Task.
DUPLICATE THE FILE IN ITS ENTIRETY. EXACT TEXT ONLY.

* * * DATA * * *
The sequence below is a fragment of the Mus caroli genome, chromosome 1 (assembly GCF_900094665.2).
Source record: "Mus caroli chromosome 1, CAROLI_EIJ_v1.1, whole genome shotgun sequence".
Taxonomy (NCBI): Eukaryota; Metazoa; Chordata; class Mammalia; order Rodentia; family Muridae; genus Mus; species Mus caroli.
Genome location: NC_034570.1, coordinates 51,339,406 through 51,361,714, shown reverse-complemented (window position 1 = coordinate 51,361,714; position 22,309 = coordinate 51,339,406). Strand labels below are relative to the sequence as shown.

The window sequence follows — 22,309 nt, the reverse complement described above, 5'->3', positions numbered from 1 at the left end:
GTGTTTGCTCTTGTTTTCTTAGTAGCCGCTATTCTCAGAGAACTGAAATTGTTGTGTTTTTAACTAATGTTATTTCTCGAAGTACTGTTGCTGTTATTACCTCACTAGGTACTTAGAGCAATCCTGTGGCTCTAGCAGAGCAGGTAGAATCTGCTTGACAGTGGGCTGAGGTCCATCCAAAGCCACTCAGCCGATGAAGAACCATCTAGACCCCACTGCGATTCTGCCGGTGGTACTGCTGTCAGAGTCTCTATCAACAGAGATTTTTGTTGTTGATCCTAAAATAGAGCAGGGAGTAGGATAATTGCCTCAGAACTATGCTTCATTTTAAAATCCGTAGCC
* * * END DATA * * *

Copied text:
The sequence below is a fragment of the Mus caroli genome, chromosome 1 (assembly GCF_900094665.2).
Source record: "Mus caroli chromosome 1, CAROLI_EIJ_v1.1, whole genome shotgun sequence".
Taxonomy (NCBI): Eukaryota; Metazoa; Chordata; class Mammalia; order Rodentia; family Muridae; genus Mus; species Mus caroli.
Genome location: NC_034570.1, coordinates 51,339,406 through 51,361,714, shown reverse-complemented (window position 1 = coordinate 51,361,714; position 22,309 = coordinate 51,339,406). Strand labels below are relative to the sequence as shown.

The window sequence follows — 22,309 nt, the reverse complement described above, 5'->3', positions numbered from 1 at the left end:
GTGTTTGCTCTTGTTTTCTTAGTAGCCGCTATTCTCAGAGAACTGAAATTGTTGTGTTTTTAACTAATGTTATTTCTCGAAGTACTGTTGCTGTTATTACCTCACTAGGTACTTAGAGCAATCCTGTGGCTCTAGCAGAGCAGGTAGAATCTGCTTGACAGTGGGCTGAGGTCCATCCAAAGCCACTCAGCCGATGAAGAACCATCTAGACCCCACTGCGATTCTGCCGGTGGTACTGCTGTCAGAGTCTCTATCAACAGAGATTTTTGTTGTTGATCCTAAAATAGAGCAGGGAGTAGGATAATTGCCTCAGAACTATGCTTCATTTTAAAATCCGTAGCC